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30
May
2014

Apple's CarPlay and the Connected Car Ecosystem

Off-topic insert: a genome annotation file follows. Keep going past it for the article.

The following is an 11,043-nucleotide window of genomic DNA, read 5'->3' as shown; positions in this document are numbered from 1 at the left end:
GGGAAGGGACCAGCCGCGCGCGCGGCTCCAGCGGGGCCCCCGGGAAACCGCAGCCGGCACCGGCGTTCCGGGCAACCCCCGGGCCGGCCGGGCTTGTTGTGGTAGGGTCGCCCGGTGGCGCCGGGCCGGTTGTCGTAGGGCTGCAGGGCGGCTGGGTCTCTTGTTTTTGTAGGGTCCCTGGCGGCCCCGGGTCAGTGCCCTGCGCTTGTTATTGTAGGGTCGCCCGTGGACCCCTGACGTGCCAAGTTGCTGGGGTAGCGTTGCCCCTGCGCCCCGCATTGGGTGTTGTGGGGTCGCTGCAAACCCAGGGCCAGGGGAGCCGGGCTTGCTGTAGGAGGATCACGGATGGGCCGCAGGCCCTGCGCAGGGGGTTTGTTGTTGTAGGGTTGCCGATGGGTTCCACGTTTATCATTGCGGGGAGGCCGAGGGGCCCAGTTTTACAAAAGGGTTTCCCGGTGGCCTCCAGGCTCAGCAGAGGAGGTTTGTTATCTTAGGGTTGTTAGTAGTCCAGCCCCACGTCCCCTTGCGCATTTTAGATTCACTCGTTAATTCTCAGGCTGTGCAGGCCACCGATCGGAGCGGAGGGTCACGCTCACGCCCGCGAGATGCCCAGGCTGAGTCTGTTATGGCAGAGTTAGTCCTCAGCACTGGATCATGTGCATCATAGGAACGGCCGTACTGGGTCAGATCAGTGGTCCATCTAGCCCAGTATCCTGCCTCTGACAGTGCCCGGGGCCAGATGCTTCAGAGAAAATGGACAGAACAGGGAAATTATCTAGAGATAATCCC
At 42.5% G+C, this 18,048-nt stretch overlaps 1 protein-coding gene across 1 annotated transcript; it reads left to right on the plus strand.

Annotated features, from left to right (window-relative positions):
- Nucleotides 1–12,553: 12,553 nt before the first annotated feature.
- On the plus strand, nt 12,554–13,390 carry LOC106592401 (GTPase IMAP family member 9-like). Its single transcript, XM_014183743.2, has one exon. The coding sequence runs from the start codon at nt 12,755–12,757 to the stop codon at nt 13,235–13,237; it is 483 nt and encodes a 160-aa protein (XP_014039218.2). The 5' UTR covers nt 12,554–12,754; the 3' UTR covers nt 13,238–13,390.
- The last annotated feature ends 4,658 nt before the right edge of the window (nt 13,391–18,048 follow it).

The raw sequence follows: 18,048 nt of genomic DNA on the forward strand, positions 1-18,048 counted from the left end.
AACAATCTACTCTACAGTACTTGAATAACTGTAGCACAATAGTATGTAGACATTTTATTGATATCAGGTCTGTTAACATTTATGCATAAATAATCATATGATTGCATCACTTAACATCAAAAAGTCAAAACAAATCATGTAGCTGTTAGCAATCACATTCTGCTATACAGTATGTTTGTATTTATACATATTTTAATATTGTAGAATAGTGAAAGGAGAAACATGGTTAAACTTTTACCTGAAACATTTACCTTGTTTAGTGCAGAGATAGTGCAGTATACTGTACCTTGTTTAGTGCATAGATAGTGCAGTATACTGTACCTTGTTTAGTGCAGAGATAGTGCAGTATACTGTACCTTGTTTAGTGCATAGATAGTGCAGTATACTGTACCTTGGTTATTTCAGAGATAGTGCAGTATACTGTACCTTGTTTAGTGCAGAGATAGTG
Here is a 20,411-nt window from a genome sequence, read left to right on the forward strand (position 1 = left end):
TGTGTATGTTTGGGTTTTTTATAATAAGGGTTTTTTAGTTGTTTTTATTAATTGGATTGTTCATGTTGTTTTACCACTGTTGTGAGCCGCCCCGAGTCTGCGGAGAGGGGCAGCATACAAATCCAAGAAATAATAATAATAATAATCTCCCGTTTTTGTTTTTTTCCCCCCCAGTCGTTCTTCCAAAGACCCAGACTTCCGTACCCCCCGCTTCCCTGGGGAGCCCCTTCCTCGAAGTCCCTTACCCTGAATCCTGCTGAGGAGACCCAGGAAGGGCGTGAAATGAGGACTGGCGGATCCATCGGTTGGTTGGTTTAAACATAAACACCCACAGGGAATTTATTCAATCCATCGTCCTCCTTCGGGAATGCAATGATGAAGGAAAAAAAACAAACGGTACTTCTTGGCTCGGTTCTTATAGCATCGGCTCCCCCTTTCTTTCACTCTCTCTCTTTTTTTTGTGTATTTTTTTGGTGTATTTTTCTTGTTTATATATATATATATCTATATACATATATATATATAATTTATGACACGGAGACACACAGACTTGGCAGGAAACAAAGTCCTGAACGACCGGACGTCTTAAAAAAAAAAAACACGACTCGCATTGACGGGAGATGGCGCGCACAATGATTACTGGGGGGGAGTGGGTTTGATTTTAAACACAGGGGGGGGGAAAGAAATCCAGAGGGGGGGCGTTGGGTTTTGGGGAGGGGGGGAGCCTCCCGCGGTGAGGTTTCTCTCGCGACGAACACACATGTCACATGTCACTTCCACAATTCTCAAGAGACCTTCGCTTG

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As auto manufacturers and content providers wrestle with the dynamics of smartphone tethering and the integration of infotainment systems into the head-unit, Apple, once again has come to the market with a potential game changer. CarPlay, the company’s recently announced in-car infotainment system, will have an important impact on the aftermarket car infotainment industry, even if it is only available to users of Apple products. (No change there then). Auto entertainment system manufacturers like Alpine, Clarion and Pioneer are all expected to offer CarPlay, which so far only comes with new vehicles from Ferrari, Mercedes-Benz, and Volvo. The intelligent voice prompt system which comes with the latest iPhones, Siri, will be used to manage voice, SMS and apps and the system will link in with iTunes Radio, iHeartRadio, and Spotify and other content. Importantly, CarPlay will also come to the after-market in mid-2014, making each vehicle capable of running anything on the iOS platform, thereby complimenting initiatives in the Android space. The price may be expensive- at between $700 and $1,400- but then it does afford the user a lot of functionality and getting more auto manufacturers on board is unlikely to be a problem. Apple is understood to have signed up BMW, GM and Honda to the CarPlay system already. Apple is not the only technology heavyweight to teaming up with car manufacturers though. Google is working with Audi, Honda and Hyundai to integrate its Android operating system into the head-unit, and with GM and Nvidia, it has formed the Open Automotive Alliance to "speed up innovation" in the car industry. LTE, of course, will spur advanced automotive applications such as streaming media, and LTE chipsets are already widely available in the US and are becoming available worldwide as LTE coverage becomes more extensive. Bringing all this together points to a world where all new cars, and an increasing number of old ones, not only come with connectivity as standard, but come with advanced integration of content into the head-unit, managed by voice commands or from the steering wheel. This is all great for the consumer. It presents a challenge for telematics service providers, though. They are finding it hard to get consumers to re-subscribe to their services as can be seen in Juniper Research’s forecasts which feature in our recently published report on the connected car and telematics.